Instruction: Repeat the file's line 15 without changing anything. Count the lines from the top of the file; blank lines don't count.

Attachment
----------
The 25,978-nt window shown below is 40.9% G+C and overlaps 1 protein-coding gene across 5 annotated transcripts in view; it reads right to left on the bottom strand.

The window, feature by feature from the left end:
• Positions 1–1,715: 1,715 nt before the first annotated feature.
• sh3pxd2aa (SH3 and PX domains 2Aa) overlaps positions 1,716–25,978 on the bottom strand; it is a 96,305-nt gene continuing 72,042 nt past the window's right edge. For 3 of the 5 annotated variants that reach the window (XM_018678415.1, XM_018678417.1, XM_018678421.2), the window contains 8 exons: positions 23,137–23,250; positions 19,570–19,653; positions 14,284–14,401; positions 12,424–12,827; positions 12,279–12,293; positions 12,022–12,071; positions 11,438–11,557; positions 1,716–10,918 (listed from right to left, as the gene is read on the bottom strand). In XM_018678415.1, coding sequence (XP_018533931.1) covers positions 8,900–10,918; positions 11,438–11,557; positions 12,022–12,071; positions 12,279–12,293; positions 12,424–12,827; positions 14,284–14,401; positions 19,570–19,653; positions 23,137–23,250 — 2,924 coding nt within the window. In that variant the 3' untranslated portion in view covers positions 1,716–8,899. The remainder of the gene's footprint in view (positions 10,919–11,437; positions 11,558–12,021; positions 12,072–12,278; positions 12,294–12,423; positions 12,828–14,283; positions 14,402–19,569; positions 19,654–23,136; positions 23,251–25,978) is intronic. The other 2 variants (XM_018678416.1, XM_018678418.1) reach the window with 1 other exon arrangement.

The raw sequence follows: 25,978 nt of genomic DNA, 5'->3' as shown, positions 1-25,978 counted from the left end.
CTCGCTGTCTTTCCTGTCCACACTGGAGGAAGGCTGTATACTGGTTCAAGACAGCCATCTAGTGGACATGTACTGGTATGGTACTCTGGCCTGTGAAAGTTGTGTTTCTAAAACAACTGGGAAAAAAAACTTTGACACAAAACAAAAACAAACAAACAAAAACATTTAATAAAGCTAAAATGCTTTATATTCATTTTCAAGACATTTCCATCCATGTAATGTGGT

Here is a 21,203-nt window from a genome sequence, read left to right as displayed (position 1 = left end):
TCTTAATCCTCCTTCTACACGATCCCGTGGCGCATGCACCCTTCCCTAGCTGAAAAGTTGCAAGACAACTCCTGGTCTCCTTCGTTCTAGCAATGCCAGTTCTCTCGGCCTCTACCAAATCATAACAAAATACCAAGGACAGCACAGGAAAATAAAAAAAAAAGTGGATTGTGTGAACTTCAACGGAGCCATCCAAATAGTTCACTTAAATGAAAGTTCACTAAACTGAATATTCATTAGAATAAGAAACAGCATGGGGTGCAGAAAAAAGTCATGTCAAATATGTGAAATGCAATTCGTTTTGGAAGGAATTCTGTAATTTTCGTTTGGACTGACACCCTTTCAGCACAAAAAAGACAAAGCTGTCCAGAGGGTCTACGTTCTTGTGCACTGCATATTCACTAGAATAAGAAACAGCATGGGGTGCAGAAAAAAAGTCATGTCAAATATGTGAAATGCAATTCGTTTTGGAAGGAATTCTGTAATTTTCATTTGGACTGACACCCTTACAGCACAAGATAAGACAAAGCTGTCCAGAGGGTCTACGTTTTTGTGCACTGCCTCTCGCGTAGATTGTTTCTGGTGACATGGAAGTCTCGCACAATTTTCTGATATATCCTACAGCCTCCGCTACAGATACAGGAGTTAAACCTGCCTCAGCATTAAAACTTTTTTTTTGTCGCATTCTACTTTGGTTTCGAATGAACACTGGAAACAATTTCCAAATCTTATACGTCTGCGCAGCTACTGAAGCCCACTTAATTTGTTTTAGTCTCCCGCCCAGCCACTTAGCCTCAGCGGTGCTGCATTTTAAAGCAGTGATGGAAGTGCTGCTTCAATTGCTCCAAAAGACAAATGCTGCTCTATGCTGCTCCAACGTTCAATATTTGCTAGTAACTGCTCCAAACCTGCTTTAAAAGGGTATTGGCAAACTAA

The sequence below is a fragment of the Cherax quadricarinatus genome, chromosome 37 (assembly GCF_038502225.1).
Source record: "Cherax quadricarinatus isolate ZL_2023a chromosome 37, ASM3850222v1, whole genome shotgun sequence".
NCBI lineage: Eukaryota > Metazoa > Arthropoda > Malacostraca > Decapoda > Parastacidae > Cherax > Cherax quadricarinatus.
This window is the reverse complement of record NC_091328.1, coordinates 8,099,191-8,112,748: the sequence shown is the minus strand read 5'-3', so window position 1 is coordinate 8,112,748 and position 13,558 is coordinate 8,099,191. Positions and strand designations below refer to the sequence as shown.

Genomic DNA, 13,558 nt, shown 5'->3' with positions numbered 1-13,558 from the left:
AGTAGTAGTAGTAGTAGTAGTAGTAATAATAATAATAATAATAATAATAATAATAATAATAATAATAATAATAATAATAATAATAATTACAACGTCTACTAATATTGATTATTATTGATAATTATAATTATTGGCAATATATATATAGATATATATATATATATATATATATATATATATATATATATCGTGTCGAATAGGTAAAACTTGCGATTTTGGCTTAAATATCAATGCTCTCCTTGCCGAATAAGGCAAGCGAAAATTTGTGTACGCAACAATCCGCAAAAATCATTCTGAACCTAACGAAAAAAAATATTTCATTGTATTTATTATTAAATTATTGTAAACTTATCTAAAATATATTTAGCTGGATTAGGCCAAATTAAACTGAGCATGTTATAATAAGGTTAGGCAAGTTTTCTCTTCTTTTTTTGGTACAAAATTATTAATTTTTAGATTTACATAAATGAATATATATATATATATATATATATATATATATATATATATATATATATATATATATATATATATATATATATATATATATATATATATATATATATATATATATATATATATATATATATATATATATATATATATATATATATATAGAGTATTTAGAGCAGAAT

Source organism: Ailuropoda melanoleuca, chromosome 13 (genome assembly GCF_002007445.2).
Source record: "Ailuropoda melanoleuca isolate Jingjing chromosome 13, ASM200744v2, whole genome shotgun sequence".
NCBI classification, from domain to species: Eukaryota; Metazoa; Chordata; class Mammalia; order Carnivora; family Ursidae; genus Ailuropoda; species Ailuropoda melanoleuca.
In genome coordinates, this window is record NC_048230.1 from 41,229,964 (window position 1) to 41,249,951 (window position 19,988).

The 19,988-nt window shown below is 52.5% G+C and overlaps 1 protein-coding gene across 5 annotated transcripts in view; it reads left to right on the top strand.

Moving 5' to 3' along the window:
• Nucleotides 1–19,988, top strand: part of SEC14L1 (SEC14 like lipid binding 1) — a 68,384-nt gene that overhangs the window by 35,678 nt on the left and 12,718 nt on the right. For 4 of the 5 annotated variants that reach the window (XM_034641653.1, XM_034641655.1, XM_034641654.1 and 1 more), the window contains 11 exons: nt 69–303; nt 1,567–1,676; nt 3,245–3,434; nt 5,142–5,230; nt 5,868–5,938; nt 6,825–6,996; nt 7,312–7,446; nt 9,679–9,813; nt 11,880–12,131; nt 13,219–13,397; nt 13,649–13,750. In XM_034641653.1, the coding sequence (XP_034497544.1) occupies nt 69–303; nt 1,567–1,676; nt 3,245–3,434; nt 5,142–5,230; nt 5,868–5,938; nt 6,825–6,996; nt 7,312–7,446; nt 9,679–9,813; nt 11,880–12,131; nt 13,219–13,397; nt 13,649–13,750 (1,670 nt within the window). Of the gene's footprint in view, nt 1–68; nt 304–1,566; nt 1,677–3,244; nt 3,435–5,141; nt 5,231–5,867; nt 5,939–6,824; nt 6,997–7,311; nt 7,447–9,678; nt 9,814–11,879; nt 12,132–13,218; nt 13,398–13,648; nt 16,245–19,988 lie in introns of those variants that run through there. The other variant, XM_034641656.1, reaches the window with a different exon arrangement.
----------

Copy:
Source organism: Ailuropoda melanoleuca, chromosome 13 (genome assembly GCF_002007445.2).